“Favoritism”, “Cronyism”, and “Nepotism” are barriers to the culture of human rights cultivation
By: 12Petals Media Group
In every society, ethical issues and ethical decision-making are among major shared concerns. One of the most basic themes in ethics is fairness. From the fairness and justice approach, philosopher Aristotle says, “Equals should be treated equally and unequals unequally.
Accordingly, “Favoritism” (discrimination), “Cronyism” (favoring close friends), and “Nepotism” (favoring family members) all interfere with fairness and justice. These practices offer favor and special treatment to a person or a group not on merit-based qualifications but rather because of friendship, political connection, family and kinship relations, personal likes and other links. Competence, equal considerations, and vocational merits are completely disregarded when these practices are carried out.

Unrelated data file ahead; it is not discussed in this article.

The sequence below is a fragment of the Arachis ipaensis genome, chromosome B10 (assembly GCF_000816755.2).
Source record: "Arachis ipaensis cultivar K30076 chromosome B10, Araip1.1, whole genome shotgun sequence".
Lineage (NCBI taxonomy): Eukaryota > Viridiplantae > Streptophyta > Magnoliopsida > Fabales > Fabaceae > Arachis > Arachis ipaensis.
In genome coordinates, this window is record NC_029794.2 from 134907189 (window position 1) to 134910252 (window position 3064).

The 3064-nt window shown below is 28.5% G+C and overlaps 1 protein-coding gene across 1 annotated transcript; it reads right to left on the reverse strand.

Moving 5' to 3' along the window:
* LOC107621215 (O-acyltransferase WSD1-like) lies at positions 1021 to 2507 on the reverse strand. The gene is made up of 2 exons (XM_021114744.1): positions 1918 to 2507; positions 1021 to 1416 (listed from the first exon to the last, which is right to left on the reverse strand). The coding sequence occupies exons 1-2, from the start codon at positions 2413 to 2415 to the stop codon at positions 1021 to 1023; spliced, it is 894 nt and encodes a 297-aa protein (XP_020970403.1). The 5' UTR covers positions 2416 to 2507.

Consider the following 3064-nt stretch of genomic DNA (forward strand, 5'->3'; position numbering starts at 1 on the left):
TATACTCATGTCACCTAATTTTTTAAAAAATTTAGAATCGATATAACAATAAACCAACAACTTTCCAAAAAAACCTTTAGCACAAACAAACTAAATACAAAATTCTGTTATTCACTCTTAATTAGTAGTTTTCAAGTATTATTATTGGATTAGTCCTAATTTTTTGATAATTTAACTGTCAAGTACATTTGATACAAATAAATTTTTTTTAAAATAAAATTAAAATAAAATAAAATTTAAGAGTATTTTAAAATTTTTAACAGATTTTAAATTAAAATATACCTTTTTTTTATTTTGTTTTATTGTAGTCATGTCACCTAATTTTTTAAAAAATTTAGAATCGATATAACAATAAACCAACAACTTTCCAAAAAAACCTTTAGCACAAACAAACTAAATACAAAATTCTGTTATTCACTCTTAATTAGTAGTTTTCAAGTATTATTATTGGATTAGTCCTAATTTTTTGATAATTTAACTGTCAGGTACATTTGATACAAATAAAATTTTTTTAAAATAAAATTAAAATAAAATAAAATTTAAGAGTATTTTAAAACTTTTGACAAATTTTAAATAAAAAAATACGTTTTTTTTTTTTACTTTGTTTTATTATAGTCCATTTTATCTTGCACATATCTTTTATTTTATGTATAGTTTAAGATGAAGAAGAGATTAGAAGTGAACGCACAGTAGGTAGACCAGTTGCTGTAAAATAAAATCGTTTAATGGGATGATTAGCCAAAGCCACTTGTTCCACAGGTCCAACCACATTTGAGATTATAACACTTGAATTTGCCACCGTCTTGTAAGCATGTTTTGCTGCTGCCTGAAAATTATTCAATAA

The common good notion (certain general conditions that are equally to everyone’s advantage) and appeals to the culture of human rights cultivation urge us to consider “favoritism”, “cronyism”, and “nepotism” unethical, unfair, and unprofessional practices that present unjustified special and preferential treatment.
For the culture of human rights being genuinely cultivated, these following characteristics need to be merited: professionalism, competence, accountability, integrity, honesty, transparency, respect, fairness, and responsibility.
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